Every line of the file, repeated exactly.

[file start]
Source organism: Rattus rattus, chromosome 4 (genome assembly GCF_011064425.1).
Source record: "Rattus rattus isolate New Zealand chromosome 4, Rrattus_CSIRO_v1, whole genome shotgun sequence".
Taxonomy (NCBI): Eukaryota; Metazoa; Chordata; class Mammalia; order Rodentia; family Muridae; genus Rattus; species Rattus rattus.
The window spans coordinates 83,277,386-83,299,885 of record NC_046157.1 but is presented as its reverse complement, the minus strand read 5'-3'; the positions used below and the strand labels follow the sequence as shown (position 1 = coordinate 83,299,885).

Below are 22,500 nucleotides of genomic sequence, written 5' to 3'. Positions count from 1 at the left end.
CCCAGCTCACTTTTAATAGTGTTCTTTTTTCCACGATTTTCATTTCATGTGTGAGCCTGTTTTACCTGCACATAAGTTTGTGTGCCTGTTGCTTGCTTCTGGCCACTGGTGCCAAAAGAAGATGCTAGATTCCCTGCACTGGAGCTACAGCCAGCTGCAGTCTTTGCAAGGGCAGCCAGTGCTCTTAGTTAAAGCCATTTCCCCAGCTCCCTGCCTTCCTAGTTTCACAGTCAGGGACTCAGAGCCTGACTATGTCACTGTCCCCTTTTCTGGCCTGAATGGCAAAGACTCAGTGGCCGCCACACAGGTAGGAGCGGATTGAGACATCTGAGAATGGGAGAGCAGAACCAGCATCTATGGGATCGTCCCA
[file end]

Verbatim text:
Source organism: Rattus rattus, chromosome 4 (genome assembly GCF_011064425.1).
Source record: "Rattus rattus isolate New Zealand chromosome 4, Rrattus_CSIRO_v1, whole genome shotgun sequence".
Taxonomy (NCBI): Eukaryota; Metazoa; Chordata; class Mammalia; order Rodentia; family Muridae; genus Rattus; species Rattus rattus.
The window spans coordinates 83,277,386-83,299,885 of record NC_046157.1 but is presented as its reverse complement, the minus strand read 5'-3'; the positions used below and the strand labels follow the sequence as shown (position 1 = coordinate 83,299,885).

Below are 22,500 nucleotides of genomic sequence, written 5' to 3'. Positions count from 1 at the left end.
CCCAGCTCACTTTTAATAGTGTTCTTTTTTCCACGATTTTCATTTCATGTGTGAGCCTGTTTTACCTGCACATAAGTTTGTGTGCCTGTTGCTTGCTTCTGGCCACTGGTGCCAAAAGAAGATGCTAGATTCCCTGCACTGGAGCTACAGCCAGCTGCAGTCTTTGCAAGGGCAGCCAGTGCTCTTAGTTAAAGCCATTTCCCCAGCTCCCTGCCTTCCTAGTTTCACAGTCAGGGACTCAGAGCCTGACTATGTCACTGTCCCCTTTTCTGGCCTGAATGGCAAAGACTCAGTGGCCGCCACACAGGTAGGAGCGGATTGAGACATCTGAGAATGGGAGAGCAGAACCAGCATCTATGGGATCGTCCCA